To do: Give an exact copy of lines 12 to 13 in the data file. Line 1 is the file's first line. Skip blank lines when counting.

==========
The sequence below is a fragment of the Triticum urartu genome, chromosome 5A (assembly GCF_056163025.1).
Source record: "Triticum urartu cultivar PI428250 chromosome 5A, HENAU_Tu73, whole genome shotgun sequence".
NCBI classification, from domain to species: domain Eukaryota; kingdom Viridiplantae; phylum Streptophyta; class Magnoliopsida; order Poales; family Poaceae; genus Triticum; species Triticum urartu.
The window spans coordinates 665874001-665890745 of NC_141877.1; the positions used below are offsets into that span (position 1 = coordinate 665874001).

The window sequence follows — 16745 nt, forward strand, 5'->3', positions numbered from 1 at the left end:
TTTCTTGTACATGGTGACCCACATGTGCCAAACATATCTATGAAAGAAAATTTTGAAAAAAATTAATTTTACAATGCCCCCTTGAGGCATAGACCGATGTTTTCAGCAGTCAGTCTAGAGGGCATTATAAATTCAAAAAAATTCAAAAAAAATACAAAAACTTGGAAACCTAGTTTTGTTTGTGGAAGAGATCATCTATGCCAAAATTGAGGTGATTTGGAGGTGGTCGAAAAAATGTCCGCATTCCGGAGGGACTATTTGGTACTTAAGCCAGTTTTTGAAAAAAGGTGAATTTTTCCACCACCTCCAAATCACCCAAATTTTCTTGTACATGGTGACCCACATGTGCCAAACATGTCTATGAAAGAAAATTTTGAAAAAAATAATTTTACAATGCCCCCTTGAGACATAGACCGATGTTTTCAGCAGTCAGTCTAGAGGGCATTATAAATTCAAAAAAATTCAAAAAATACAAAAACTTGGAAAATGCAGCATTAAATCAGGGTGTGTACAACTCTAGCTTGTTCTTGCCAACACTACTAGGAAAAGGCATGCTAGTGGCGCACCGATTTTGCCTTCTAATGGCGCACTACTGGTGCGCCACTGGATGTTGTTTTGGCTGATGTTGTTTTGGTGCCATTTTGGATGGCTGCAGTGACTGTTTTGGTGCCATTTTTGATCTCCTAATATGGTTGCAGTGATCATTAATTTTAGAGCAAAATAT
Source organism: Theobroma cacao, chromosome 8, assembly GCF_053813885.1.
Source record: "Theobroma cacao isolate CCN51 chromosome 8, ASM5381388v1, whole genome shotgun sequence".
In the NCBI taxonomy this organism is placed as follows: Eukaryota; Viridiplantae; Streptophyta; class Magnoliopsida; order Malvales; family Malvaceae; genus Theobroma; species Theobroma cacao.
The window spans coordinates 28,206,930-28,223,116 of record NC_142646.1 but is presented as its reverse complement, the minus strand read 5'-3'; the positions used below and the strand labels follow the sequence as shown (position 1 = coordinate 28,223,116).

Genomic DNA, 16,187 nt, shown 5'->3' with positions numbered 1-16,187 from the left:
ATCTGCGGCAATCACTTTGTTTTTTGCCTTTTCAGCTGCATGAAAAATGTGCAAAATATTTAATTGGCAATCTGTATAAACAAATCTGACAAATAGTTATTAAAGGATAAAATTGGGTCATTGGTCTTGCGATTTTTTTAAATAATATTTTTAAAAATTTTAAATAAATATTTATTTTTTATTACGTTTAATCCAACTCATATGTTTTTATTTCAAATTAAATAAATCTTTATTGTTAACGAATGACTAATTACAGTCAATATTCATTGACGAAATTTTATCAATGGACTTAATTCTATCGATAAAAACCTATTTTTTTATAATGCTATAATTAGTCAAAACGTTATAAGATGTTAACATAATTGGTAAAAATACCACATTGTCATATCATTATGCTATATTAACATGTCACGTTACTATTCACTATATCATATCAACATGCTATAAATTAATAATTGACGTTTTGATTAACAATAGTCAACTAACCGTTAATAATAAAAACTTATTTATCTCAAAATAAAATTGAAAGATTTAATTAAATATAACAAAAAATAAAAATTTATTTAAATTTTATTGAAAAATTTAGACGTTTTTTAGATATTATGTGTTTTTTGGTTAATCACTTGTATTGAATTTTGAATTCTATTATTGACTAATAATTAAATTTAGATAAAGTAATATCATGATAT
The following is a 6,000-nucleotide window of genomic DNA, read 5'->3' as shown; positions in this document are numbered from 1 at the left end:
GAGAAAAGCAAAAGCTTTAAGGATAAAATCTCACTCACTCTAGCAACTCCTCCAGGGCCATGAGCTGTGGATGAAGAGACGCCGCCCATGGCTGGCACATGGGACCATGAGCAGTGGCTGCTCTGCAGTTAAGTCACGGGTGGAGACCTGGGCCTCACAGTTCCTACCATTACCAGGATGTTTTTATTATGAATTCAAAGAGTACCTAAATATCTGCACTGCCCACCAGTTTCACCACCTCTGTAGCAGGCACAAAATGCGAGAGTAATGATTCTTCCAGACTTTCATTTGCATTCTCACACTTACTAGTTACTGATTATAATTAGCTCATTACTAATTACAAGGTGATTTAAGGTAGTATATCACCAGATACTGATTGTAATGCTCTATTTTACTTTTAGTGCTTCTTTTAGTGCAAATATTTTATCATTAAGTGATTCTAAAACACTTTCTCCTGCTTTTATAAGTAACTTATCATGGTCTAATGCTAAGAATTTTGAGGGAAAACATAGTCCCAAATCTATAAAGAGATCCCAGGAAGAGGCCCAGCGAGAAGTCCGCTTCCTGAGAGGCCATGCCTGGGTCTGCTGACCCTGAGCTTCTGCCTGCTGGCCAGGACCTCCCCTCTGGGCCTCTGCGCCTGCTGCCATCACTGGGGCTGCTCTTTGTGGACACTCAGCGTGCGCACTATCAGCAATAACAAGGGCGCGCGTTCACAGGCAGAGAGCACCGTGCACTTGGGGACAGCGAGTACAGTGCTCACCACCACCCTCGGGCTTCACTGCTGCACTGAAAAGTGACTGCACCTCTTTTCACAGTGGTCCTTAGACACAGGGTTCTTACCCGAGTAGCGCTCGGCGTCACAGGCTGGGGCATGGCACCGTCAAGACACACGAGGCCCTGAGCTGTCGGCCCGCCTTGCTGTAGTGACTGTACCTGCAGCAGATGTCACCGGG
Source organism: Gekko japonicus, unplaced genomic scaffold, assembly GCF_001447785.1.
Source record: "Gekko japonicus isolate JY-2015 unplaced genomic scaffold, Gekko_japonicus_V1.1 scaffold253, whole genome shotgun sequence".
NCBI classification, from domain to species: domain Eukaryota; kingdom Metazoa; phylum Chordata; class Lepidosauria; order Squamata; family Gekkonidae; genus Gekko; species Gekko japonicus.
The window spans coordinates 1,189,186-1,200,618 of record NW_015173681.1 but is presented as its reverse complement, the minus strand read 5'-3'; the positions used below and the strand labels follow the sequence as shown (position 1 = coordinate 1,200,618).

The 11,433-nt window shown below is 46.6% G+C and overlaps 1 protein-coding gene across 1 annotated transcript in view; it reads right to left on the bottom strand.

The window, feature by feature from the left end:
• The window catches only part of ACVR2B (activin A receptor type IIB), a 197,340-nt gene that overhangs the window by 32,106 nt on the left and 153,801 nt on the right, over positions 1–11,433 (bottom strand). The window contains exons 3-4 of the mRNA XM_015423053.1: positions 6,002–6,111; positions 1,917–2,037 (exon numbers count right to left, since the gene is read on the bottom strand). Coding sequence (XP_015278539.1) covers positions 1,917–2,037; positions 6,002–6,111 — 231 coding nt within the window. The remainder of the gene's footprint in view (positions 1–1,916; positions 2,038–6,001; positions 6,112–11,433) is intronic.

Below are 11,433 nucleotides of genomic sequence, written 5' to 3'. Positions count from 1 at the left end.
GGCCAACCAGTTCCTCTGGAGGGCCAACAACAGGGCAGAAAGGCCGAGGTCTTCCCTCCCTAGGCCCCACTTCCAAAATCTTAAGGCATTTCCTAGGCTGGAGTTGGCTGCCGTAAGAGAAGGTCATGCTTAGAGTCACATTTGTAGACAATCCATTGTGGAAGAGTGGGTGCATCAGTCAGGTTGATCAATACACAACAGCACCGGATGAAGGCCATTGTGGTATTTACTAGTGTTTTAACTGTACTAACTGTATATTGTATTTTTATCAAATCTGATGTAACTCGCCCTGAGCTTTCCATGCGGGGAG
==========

ATCTGCGGCAATCACTTTGTTTTTTGCCTTTTCAGCTGCATGAAAAATGTGCAAAATATTTAATTGGCAATCTGTATAAACAAATCTGACAAATAGTTATTAAAGGATAAAATTGGGTCATTGGTCTTGCGATTTTTTTAAATAATATTTTTAAAAATTTTAAATAAATATTTATTTTTTATTACGTTTAATCCAACTCATATGTTTTTATTTCAAATTAAATAAATCTTTATTGTTAACGAATGACTAATTACAGTCAATATTCATTGACGAAATTTTATCAATGGACTTAATTCTATCGATAAAAACCTATTTTTTTATAATGCTATAATTAGTCAAAACGTTATAAGATGTTAACATAATTGGTAAAAATACCACATTGTCATATCATTATGCTATATTAACATGTCACGTTACTATTCACTATATCATATCAACATGCTATAAATTAATAATTGACGTTTTGATTAACAATAGTCAACTAACCGTTAATAATAAAAACTTATTTATCTCAAAATAAAATTGAAAGATTTAATTAAATATAACAAAAAATAAAAATTTATTTAAATTTTATTGAAAAATTTAGACGTTTTTTAGATATTATGTGTTTTTTGGTTAATCACTTGTATTGAATTTTGAATTCTATTATTGACTAATAATTAAATTTAGATAAAGTAATATCATGATAT
The following is a 6,000-nucleotide window of genomic DNA, read 5'->3' as shown; positions in this document are numbered from 1 at the left end: